Security Issues In Wake Of Attack Back-Burner Insurance Issues
No words available to this writer can adequately describe the scale of events that struck the United States last Tuesday.
The seemingly parochial issues affecting the insurance industry now pending on Capitol Hill pale in comparision to the security issues that now confront Congress.
Industry representatives declined to speculate on when Congress would return to some of the industry-related issues that remain unresolved, such as revenue matters, a patients bill of rights and insurance regulation.
However, they agree, these issues are now on the back burner.
“The focus of Congress, the Administration and the American people will be with issues directly related to the tragedy,” says David Farmer, senior vice president of federal affairs with the Alliance of American Insurers, Downers Grove, Ill.
“I dont think any public policy issues other than those dealing with security will be considered by Congress for the next few weeks,” he says.
Maria Berthoud, vice president of federal affairs for the Independent Insurance Agents of America, Alexandria, Va., agrees.
“The regular agenda has been dramatically altered by these acts of terrorism,” she says. “I cant imagine any legislation other than that involving security to be considered in the coming weeks.”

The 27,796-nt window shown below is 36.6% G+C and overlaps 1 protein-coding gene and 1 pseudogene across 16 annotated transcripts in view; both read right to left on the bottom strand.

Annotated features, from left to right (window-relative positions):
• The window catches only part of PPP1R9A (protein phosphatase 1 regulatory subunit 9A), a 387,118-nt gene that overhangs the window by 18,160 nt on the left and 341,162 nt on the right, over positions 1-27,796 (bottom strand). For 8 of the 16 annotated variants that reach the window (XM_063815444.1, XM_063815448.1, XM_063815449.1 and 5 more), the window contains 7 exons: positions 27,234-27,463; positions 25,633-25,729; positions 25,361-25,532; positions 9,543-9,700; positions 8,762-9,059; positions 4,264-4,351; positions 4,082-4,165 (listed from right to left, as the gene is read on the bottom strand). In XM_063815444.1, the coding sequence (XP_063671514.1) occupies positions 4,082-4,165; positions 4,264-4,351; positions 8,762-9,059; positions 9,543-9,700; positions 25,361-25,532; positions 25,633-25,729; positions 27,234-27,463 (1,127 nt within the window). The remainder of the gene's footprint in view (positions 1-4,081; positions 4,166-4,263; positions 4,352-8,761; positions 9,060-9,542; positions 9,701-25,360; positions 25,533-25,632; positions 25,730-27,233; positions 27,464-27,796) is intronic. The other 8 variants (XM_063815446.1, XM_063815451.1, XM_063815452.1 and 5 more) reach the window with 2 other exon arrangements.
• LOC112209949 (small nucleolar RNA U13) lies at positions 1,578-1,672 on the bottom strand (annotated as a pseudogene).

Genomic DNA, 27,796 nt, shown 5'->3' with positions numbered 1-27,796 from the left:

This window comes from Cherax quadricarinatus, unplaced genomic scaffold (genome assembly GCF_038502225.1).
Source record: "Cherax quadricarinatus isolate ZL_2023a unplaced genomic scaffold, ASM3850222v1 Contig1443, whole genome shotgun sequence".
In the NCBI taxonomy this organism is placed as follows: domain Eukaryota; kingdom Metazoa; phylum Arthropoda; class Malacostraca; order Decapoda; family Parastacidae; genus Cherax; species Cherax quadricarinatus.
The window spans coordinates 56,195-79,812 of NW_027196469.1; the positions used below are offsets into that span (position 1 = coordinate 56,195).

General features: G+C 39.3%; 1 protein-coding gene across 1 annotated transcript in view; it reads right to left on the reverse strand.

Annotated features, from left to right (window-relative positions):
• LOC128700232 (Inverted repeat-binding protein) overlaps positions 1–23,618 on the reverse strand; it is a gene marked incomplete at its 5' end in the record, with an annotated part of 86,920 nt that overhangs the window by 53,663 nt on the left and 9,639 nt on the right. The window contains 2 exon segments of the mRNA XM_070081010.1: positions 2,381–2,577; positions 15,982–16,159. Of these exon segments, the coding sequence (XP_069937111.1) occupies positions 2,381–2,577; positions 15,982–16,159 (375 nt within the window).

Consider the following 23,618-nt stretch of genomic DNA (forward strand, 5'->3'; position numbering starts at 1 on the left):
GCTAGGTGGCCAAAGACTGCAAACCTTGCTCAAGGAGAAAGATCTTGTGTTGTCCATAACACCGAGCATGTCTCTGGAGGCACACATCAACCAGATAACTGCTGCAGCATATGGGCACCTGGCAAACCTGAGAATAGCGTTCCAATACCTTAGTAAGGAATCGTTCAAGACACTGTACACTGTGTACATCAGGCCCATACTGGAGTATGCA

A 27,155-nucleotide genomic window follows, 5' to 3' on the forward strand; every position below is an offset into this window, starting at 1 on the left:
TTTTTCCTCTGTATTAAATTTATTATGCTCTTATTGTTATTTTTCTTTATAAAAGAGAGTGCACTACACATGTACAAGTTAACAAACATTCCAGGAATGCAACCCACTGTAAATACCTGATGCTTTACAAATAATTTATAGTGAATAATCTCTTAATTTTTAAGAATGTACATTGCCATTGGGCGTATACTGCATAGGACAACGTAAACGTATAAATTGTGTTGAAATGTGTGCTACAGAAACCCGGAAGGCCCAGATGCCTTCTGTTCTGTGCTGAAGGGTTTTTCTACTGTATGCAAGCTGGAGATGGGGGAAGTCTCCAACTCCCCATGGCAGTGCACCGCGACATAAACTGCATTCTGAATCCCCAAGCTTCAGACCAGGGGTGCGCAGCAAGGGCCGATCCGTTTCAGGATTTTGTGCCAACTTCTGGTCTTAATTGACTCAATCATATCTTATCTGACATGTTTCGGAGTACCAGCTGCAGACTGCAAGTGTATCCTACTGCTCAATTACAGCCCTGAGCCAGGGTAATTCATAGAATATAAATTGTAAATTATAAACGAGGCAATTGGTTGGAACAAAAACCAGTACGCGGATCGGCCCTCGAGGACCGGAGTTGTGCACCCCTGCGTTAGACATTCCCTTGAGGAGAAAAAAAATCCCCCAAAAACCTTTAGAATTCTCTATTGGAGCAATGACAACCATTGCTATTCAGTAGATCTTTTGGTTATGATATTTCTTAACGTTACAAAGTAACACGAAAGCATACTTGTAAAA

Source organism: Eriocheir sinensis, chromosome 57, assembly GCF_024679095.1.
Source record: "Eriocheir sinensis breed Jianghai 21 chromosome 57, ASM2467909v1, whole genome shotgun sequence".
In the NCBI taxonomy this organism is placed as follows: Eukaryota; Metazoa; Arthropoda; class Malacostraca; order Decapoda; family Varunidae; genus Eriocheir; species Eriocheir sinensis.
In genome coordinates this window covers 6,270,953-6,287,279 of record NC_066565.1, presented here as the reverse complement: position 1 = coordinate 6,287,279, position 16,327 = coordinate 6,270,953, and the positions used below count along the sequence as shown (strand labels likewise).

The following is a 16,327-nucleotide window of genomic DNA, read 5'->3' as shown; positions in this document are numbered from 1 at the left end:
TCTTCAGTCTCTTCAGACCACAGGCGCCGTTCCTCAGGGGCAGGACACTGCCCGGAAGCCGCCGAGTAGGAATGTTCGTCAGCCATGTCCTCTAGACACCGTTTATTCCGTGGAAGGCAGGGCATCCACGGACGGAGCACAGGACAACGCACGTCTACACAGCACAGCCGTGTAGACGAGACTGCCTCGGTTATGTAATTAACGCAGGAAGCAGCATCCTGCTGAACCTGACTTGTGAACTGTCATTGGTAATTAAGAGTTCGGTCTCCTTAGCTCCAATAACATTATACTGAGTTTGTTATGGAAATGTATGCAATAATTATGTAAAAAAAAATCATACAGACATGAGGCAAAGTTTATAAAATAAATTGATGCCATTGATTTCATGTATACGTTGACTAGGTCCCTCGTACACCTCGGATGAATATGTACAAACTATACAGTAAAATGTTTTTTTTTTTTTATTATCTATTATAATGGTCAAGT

Another commentator, who asked not to be identified, adds that eventually, Congress will have to return to business as usual.
But in the meantime, he says, Congress will want to make a public show of unity and put off consideration of controversial issues, such as patients bill of rights and budget and tax concerns.
The life insurance industry is wary that life insurance products could come under attack in the search for revenues with a shrinking budget surplus, he notes.
Non-essential issues, he says, such as insurance regulation, which was widely expected to be the subject of further hearings, likely will not be considered for the forseeable future.
In the aftermath of the tragedy, some insurance-related events were postponed indefinitely.
For example, Families USA, the Washington-based health care interest group, cancelled a press briefing called to oppose proposals to provide an individual tax credit for the purchase of health insurance.